If pursuing writing as a career has taught me anything, it’s that I can’t achieve what I don’t aim for. If I sit around all day browsing DeviantArt or Twitter, my writing will suffer. If I don’t query, actively attend critique group, or let total strangers read my writing, I probably won’t get anywhere. If I want to succeed, I have to try.
On my first day as a French teacher, I handed out a syllabus, pointed out the percentage categories for each part of their grade, and then said, “If you want to pass this class, all you have to do is try.” Over the course of the next semester, I discovered only a handful of my students actually understood what I meant.
The thing is, the class was set up to make passing simple. If they paid attention to lectures and did their homework themselves, it was relatively easy to earn a B in the class. That’s all they needed to do. Pay attention. Do homework. Instead, they copied from friends and Google translated entire paragraphs, and then they came crying to me about low grades and not being able to understand anything I said in class*.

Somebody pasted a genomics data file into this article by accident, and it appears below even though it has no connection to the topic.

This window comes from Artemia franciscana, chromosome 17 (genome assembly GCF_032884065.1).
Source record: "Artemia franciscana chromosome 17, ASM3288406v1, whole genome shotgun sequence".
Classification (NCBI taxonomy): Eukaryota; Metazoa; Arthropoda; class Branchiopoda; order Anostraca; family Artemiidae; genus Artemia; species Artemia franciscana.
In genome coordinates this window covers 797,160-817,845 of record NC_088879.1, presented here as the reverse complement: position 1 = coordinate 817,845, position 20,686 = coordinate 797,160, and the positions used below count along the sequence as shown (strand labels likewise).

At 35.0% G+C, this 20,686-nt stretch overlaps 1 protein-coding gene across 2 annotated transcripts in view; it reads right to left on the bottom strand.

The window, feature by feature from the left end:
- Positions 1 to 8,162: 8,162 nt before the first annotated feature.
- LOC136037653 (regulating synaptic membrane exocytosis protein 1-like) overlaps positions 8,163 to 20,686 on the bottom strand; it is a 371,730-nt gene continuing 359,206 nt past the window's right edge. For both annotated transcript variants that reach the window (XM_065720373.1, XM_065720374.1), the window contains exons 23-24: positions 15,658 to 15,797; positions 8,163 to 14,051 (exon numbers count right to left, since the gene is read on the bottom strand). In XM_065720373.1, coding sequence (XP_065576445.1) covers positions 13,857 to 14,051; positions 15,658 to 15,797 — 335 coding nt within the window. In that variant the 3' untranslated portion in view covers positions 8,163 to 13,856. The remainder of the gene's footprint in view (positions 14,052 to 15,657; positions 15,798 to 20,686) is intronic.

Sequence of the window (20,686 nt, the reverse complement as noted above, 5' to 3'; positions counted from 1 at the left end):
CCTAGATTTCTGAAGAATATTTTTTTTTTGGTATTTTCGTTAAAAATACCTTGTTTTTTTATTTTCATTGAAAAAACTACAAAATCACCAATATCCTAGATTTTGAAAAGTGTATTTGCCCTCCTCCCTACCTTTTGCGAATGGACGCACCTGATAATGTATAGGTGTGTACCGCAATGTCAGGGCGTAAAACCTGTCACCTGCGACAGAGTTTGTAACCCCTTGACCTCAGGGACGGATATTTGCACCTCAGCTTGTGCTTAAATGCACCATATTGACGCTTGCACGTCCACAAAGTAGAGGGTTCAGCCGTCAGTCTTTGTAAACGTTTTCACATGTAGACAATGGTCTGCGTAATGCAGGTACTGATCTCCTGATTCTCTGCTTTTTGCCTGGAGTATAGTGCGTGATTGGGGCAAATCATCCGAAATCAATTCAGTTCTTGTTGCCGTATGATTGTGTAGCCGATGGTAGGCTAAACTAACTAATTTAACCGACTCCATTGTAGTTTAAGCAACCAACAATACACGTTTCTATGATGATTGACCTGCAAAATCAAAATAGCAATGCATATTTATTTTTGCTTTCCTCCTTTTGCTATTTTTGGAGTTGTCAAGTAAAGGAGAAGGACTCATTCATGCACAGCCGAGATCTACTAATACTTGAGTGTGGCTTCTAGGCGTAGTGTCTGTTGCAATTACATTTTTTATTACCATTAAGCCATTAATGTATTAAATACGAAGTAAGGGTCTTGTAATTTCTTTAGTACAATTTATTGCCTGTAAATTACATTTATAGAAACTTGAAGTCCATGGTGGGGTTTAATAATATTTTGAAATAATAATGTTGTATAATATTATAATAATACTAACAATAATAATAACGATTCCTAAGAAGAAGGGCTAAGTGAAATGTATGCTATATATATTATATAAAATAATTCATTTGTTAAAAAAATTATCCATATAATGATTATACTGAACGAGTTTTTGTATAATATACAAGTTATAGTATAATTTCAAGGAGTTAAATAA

What they didn’t realize—and what many of us don’t realize—is that they were doing the bare minimum. They wanted to put in the least amount of effort in order to get a huge pay-off. The work they were willing to do was sowing the seeds for failure.
When I get nervous about querying or entering a contest (PitchWars opens on Wednesday!), I remind myself of the talk I gave my students. I won’t fail if I don’t try, but I won’t succeed, either.
How do you keep yourself motivated to keep “trying” at your craft?
Michelle is entering Pitch Wars because…well…probably because she’s insane. (Most writers are, you know). She snickers at her own jokes and has an affinity for 1940s style dresses. You can follow *cough*stalk*cough* her here on Mondays, or nearly every day on Twitter as @redactionaire.
*Yes, there were exceptions. THERE ARE ALWAYS EXCEPTIONS! But this example requires a focus on the lazy bums, not the go-getters J